Despite all the theatre I see, I have somehow always managed to avoid The Royal Court. Not particularly by design - although their decision some years ago to stage the new Jez Butterworth they had, starring Dominic West, in their upstairs dining room of a studio space did make me hate them for quite some time - but more because their programming didn’t seem that interesting to me.
The Ferryman rather changed that impression and since seeing that in its West End transfer I’ve been looking for something (that it was possible to get tickets for) to see in the venue itself. Instructions for Correct Assembly is the production I settled on, motivated purely by the desire to see Mark Bonnar - whose gloriously caustic and fucked up character in Channel 4’s sublime Catastrophe is my spirit animal in many ways - on stage.
Written by Thomas Eccleshare, Instructions tells the story of a couple trying to build their perfect son from a flatpack kit after their imperfect real one dies of a drug overdose. Egged on by a desire to Keep Up With the Joneses with their neighbours, whose overachieving brood their parents are vomit inducingly obsessed with, they are horrified when the robot perfect son turns out to be just as messed up as the real one. Quelle surprise.
There’s no prizes for spotting the point this piece is trying to make: that perfection is impossible, or at least a relative concept, and that the quest for it is damaging for all concerned. And there’s of course absolutely nothing wrong with making that point. It’s entirely valid and completely true. But it’s not as interesting or clever as I think this play thinks it is. It doesn’t really sustain the action for the hour and forty minutes that this production demands, especially as the narrative premise is so out there and the production is so stylised.
That said, it is an entertaining piece of writing. It’s very well observed and has enormous wit and heart. The scenes of the perfect son being built are really fun; contrasted with the scenes of the breakdown of the relationship between parents and drug addict real son they become something much darker. There are plenty of genuinely laugh out loud moments, such as when the couple are adjusting the settings on perfect son’s political views to suit their own tastes. Rather like an Alan Ayckbourn play though, once you realise what you’re actually laughing at things become something more complex. It’s not a bad play by any means, it’s just not as clever as it thinks it is.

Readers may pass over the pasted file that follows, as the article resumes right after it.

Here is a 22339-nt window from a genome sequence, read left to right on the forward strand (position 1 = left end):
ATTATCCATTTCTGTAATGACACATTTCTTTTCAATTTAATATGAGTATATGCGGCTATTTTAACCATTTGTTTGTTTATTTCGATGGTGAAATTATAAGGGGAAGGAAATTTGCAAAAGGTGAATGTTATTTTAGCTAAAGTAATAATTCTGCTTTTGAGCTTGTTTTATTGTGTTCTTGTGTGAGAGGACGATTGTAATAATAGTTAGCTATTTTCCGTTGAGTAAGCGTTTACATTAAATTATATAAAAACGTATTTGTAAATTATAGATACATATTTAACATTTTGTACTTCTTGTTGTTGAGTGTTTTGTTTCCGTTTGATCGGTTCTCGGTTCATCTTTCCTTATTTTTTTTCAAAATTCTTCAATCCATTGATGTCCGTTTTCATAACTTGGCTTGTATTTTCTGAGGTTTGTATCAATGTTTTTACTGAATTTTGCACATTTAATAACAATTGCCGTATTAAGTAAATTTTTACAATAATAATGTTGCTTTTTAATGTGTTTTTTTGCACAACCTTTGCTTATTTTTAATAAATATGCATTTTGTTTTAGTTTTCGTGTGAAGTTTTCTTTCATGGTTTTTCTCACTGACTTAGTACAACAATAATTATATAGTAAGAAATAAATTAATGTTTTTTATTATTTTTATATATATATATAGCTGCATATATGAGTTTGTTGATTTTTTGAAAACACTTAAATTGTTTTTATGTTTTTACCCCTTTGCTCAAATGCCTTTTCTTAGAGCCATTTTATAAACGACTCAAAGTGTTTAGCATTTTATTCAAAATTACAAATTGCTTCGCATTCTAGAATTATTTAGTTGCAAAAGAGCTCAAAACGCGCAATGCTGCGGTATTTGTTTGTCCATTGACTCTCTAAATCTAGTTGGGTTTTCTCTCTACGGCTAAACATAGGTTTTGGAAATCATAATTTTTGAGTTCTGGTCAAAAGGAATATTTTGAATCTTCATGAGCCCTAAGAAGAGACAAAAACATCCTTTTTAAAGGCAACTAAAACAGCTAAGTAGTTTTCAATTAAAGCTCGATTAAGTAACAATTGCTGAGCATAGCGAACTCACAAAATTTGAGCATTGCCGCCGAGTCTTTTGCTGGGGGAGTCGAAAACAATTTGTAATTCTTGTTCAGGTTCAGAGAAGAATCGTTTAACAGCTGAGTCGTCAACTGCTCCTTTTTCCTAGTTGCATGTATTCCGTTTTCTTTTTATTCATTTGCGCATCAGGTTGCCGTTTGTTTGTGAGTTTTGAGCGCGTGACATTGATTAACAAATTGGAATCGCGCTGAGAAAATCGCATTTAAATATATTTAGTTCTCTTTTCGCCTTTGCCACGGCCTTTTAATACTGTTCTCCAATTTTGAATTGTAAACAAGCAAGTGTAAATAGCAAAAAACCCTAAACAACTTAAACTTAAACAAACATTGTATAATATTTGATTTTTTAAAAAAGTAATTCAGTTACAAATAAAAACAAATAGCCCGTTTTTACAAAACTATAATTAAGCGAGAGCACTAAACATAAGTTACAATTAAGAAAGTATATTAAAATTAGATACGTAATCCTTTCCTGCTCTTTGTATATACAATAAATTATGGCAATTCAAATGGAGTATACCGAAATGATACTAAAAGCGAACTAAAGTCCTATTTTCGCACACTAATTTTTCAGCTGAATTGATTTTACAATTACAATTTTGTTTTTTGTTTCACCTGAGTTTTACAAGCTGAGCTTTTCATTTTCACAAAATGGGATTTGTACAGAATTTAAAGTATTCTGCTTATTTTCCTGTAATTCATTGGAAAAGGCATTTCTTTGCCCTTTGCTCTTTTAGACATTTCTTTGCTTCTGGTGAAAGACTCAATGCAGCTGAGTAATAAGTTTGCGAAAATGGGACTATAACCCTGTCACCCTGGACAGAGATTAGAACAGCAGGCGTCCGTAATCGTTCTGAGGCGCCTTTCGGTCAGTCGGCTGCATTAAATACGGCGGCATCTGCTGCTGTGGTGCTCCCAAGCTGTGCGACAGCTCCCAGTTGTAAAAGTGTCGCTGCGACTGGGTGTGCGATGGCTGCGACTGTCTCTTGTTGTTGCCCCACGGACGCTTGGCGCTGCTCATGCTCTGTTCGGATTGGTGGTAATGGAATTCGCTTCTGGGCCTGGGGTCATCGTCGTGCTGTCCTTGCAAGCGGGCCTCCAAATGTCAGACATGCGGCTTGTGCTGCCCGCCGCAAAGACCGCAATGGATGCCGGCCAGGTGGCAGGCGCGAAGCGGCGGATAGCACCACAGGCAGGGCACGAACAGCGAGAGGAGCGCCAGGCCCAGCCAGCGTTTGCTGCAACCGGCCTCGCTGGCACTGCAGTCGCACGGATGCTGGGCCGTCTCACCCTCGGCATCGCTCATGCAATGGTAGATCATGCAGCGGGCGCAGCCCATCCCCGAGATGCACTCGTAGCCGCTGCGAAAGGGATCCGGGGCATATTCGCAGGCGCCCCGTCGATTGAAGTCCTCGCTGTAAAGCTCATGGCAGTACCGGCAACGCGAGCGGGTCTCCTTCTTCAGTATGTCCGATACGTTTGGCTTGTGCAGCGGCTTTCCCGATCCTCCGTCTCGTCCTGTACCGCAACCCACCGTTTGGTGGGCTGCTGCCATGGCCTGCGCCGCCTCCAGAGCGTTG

The same goes for the production, and to a much greater degree. There are creative decisions that have been taken here that are just annoying - the what I assume are supposed to be robotic movements (weird jumping around) of the cast to get in and out of scenes is the worst offender. It’s unnecessary and, worse, pretentious in exactly the way that the Royal Court’s detractors claim this theatre always is. The conveyor belt set trick is neat but overused, as is the use of a sort of grey panel with a hole in the middle to frame some of the action. It’s also too long by a good ten minutes. There’s no dramaturg credited in the programme, I feel like there needed to be one. I enjoyed Jack Knowles’ lighting design though and Illusionist (great job) Paul Kieve has done some fantastically fun things in creating a ‘real’ robot out of, I think, bits of genuine robotics and the IRL actor. Again, it’s not a bad production. It’s just not as good as it thinks it is.
Given what motivated me to see the show in the first place though, I’m relieved to say that the acting is really great and wholly justified the price of my £20 ticket. Mark Bonnar is, thankfully, on top form as dad Harry, dealing equally well with the comedy and sadness in the play. Jane Horrocks is even stronger as mum Max, pleasingly hard edged for a dramatic mother. Pick of the bunch though is Brian Vernell as both robot son Jan and human son Nick. He has a lot of work to do on his double duty but manages to create distinct, complex and sympathetic characters in both guises. I really enjoyed watching him and will definitely look out for him in more stuff. It’s always fun to go to the theatre to see a particular actor but then have another, younger, actor impress you instead.
So I wasn’t mad about Instructions for Correct Assembly. It’s by no means a bad play or a bad production; if you go just to be entertained for a bit you’re unlikely to be disappointed. The cast is worth seeing, even if the play and the production aren’t quite as strong. I can’t say this show has turned me into a Royal Court devotee (to be honest, I didn’t find it a particularly welcoming or comfortable venue either - and who upholsters theatre seating in fucking leather, the noisiest material known to man?) but neither does it mean I’m swearing off them for good. It’s certainly not a perfect production, which I suppose is entirely appropriate.
Instructions for Correct Assembly runs in the Jerwood Downstairs at The Royal Court until 19th May.